PC Gamer Historical Content

PC Gamer is a monthly press magazine specializing in PC video games. It comes in two versions, one English and one American, and also has a website. A French version, renamed PC Jeux, also existed between 1997 and 2012. The magazine presents new developments in the video game industry, articles on new games but also on old popular games, as well as on gaming equipment. A Gamer PC is also a high-quality performance computer to run games that require them.

Rating of the games

PC Gamer’s articles are written by the magazine’s editors and independent editors. They rate games on a percentage scale. In the U.S. version, no game has yet received a score above 98% (Sid Meier’s Alpha Centauri, Half-Life 2 and Crysis), while the English version has never scored above 96% (Civilization II, Half-Life, Half-Life 2 and Quake II).

In the English version, the lowest numerical rating was 2%, attributed to Big Brother 1. His sequel, Big Brother 2, should have received an even lower rating. In fact, no rating was really given, with the author of the article explaining that he “produced as much effort to test the game as its creators do”.

For the U.S. version, the lowest rating is currently 4%, given to Mad Dog McCree, underclassing the previously lowest rated game, Skydive! 5% (which was technically on par with Extreme Watersports, also rated 5%)


The U.S. edition of PC Gamer was launched in 1994.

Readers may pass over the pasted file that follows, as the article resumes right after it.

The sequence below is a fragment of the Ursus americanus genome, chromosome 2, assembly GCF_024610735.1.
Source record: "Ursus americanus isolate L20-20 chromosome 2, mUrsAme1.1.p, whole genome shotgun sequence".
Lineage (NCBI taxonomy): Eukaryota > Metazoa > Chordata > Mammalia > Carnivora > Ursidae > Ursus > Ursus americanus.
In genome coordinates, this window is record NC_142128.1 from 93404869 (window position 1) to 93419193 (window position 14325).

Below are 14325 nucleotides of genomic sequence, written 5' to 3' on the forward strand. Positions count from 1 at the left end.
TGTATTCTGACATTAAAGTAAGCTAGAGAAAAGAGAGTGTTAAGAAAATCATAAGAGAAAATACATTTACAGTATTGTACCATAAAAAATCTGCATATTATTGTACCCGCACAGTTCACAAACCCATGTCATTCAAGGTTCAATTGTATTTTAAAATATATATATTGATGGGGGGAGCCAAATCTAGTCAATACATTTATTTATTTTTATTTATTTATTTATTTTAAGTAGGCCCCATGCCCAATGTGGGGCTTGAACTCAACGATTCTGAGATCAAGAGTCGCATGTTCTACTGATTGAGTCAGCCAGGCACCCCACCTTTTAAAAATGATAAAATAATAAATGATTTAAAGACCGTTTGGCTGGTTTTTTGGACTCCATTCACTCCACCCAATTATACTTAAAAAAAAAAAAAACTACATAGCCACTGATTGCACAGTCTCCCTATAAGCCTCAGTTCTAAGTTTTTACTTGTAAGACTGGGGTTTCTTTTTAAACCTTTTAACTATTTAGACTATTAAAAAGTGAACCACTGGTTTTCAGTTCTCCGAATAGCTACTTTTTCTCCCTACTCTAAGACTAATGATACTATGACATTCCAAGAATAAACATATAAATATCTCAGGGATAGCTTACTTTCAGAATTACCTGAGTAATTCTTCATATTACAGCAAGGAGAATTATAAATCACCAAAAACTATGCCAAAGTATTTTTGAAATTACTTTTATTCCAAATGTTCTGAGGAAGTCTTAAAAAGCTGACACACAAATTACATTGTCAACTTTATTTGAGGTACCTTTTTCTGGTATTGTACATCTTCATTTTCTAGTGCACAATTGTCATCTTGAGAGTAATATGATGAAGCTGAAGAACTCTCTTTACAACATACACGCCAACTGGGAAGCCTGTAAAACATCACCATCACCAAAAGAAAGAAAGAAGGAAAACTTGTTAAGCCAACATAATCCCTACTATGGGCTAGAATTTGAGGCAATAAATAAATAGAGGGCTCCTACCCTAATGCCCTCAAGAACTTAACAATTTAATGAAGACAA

In 1999, Future publishing, then known as Imagine Media, bought out its rival, PC Games magazine, and merged its staff.

According to a 2005 study, the magazine’s subscribers are predominantly male (97%), and account for more than two-thirds of the magazine’s readers.


The magazine has several columns that can be found in each edition. These include sections of “Eyewitness” (eyewitnesses), “Previews,” “Cables,” where readers’ letters are spread over two pages; at least one special content, which deals with topics such as the impact of video games on the environment; A “review” section containing articles and reviews of the latest games; and an “Extra Life” section that talks about mods, the culture around video games and revisits old games.

There is also a “Systems” section, which reviews and recommends hardware such as video cards and monitors. The last page of the magazine is titled “It’s All Over” and usually consists of an artwork related to video games, for example a hijacked version of the painting The Persistence of Memory of Salvador Dali featuring objects from the game Portal.

At one time, one of the sections entitled “Gamer Snap” was made up of amusing photos sent by readers. But it has been abandoned and replaced with a “guess the game” where readers send a drawing made under Microsoft Paint and depicting a memorable scene from a video game.

Demo disc

As for the British edition, the magazine comes with a demo disc, however a disc-free version is available. CDs are replaced by DVDs, based on one per month.

When games with full motion video (FMV) sequences became popular in the mid-1990s, PC Gamer’s CD-ROM also included FMV footage featuring one of these editors. To access CD content, including demos, patches and tests, the user had to navigate via a “menu” resembling the interface of classic games such as Myst. It was in these game sequences that the magazine’s mascot, Coconut Monkey, appeared as the staged editor left the magazine, marking the transition from FMV demo CDs to the more contemporary menu demo CDs used today.

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